You Always Said We’d Still Be Friends: 40 Years of OMD

As Orchestral Manoeuvres in the Dark embark upon a massive anniversary tour, singer Andy McCluskey talks with Rock & Roll Globe about the synth-pop duo’s illustrious career

Vintage OMD (Image: Pinterest)

On April 22, iconic synth-pop band Orchestral Manoeuvres in the Dark will kick off an extensive North American tour as a belated celebration of their 40th anniversary.

It’s certainly a career worth celebrating: since their 1978 formation, the band have sold 40 million albums thanks to international Top 20 hits such as “If You Leave,” “Electricity,” and “Enola Gay.” 

Calling from his home near Liverpool, England, vocalist/bassist Andy McCluskey recounts how he and keyboardist Paul Humphreys went from being childhood friends to creating one of the most popular electronic bands of the past four decades. By his own reckoning, their success has been “a remarkable, fabulous accident.”

McCluskey was drawn specifically to synthesizer-based artists from an early age. “I was an opinionated, spiky teenager who was looking for something different, and I really didn’t like what I saw as the boring stereotypes of conventional and current musical genres,” he says. “So when I heard Autobahn by Kraftwerk when I was sixteen, that was really exciting and interesting. I went to see them play that autumn, and I was blown away. It changed my life.” 



Inspired, McCluskey bought a bass guitar and taught himself to play, then he and Humphreys (who had a natural talent with electronic equipment) started creating little bits of music together. “We had aspirations to be more experimental and electronic, but we didn’t have any money so we would make weird machines that made weird noises,” McCluskey says.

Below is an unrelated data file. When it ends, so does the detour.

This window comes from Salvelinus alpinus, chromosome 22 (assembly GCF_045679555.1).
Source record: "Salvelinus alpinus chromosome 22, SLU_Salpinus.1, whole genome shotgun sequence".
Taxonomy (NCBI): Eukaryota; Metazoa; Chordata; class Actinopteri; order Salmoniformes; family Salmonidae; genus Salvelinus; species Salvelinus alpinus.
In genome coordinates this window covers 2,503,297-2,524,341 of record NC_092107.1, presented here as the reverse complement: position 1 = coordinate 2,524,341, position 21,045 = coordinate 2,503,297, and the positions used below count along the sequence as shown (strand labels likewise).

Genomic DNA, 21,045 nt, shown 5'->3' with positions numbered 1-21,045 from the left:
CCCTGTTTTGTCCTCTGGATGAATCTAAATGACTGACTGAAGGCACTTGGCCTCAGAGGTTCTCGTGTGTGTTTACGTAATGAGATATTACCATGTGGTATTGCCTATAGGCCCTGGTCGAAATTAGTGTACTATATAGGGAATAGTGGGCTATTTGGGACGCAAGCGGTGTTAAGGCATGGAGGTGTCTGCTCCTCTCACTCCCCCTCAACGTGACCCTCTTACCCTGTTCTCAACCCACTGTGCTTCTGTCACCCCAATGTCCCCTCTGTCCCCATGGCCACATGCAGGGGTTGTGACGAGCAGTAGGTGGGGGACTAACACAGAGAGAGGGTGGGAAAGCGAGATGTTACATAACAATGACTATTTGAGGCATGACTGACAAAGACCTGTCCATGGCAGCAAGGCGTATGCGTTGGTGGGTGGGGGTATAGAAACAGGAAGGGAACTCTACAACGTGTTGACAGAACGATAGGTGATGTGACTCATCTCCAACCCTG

Finally, he says, “We decided to be brave and go onstage in a club in Liverpool called Eric’s” in October 1978.

For that show, they came up with the name Orchestral Manoeuvres in the Dark, never imagining it would be something that would stick for decades more.

Liking the experience, the duo played more gigs, eventually earning enough money to buy a cheap synthesizer from a mail order catalog. “That sounded terrible but at least it was a synth,” McCluskey says. “Basically, we just made the best out of the weird collection of junk that we had.” This turned out to be a blessing in disguise, as it led them to come up with a unique sound, as evidenced on the first song they ever wrote, “Electricity.”

They continued to gig, growing in popularity in Northern England. That eventually led to the influential record label Factory Records, based in nearby Manchester, releasing their demo of “Electricity” as their debut single in 1979, followed by a self-titled studio album the next year. The band immediately enjoyed significant radio airplay and chart success in the United Kingdom.